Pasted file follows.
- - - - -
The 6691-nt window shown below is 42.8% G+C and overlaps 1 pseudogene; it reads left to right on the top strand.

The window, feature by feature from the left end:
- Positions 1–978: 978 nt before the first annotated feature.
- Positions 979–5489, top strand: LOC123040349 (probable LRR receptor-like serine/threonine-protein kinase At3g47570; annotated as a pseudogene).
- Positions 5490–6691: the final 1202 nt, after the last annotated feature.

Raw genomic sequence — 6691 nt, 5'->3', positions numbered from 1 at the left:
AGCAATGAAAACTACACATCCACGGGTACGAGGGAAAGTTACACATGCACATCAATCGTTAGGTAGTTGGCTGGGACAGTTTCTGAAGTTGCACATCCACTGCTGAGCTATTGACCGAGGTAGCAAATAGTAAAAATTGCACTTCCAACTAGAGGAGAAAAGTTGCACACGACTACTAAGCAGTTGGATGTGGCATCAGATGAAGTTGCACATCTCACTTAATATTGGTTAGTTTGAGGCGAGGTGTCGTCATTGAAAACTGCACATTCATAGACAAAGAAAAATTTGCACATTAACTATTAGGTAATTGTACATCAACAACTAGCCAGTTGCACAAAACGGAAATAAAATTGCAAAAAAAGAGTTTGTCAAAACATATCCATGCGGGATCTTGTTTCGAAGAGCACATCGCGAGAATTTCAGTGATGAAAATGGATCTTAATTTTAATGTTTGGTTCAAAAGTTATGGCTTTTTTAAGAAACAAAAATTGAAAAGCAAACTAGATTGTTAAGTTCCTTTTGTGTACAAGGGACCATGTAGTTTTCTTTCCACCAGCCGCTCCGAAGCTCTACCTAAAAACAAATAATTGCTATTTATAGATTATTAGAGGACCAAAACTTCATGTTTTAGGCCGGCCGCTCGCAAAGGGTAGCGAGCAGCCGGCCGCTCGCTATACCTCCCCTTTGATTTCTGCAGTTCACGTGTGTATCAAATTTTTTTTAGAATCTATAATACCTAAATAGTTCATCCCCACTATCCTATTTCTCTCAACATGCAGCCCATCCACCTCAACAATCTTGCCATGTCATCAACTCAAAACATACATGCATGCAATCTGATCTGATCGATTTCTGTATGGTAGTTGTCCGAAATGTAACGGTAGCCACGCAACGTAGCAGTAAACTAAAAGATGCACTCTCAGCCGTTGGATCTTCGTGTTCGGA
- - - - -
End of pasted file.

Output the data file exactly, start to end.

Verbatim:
The 6691-nt window shown below is 42.8% G+C and overlaps 1 pseudogene; it reads left to right on the top strand.

The window, feature by feature from the left end:
- Positions 1–978: 978 nt before the first annotated feature.
- Positions 979–5489, top strand: LOC123040349 (probable LRR receptor-like serine/threonine-protein kinase At3g47570; annotated as a pseudogene).
- Positions 5490–6691: the final 1202 nt, after the last annotated feature.

Raw genomic sequence — 6691 nt, 5'->3', positions numbered from 1 at the left:
AGCAATGAAAACTACACATCCACGGGTACGAGGGAAAGTTACACATGCACATCAATCGTTAGGTAGTTGGCTGGGACAGTTTCTGAAGTTGCACATCCACTGCTGAGCTATTGACCGAGGTAGCAAATAGTAAAAATTGCACTTCCAACTAGAGGAGAAAAGTTGCACACGACTACTAAGCAGTTGGATGTGGCATCAGATGAAGTTGCACATCTCACTTAATATTGGTTAGTTTGAGGCGAGGTGTCGTCATTGAAAACTGCACATTCATAGACAAAGAAAAATTTGCACATTAACTATTAGGTAATTGTACATCAACAACTAGCCAGTTGCACAAAACGGAAATAAAATTGCAAAAAAAGAGTTTGTCAAAACATATCCATGCGGGATCTTGTTTCGAAGAGCACATCGCGAGAATTTCAGTGATGAAAATGGATCTTAATTTTAATGTTTGGTTCAAAAGTTATGGCTTTTTTAAGAAACAAAAATTGAAAAGCAAACTAGATTGTTAAGTTCCTTTTGTGTACAAGGGACCATGTAGTTTTCTTTCCACCAGCCGCTCCGAAGCTCTACCTAAAAACAAATAATTGCTATTTATAGATTATTAGAGGACCAAAACTTCATGTTTTAGGCCGGCCGCTCGCAAAGGGTAGCGAGCAGCCGGCCGCTCGCTATACCTCCCCTTTGATTTCTGCAGTTCACGTGTGTATCAAATTTTTTTTAGAATCTATAATACCTAAATAGTTCATCCCCACTATCCTATTTCTCTCAACATGCAGCCCATCCACCTCAACAATCTTGCCATGTCATCAACTCAAAACATACATGCATGCAATCTGATCTGATCGATTTCTGTATGGTAGTTGTCCGAAATGTAACGGTAGCCACGCAACGTAGCAGTAAACTAAAAGATGCACTCTCAGCCGTTGGATCTTCGTGTTCGGA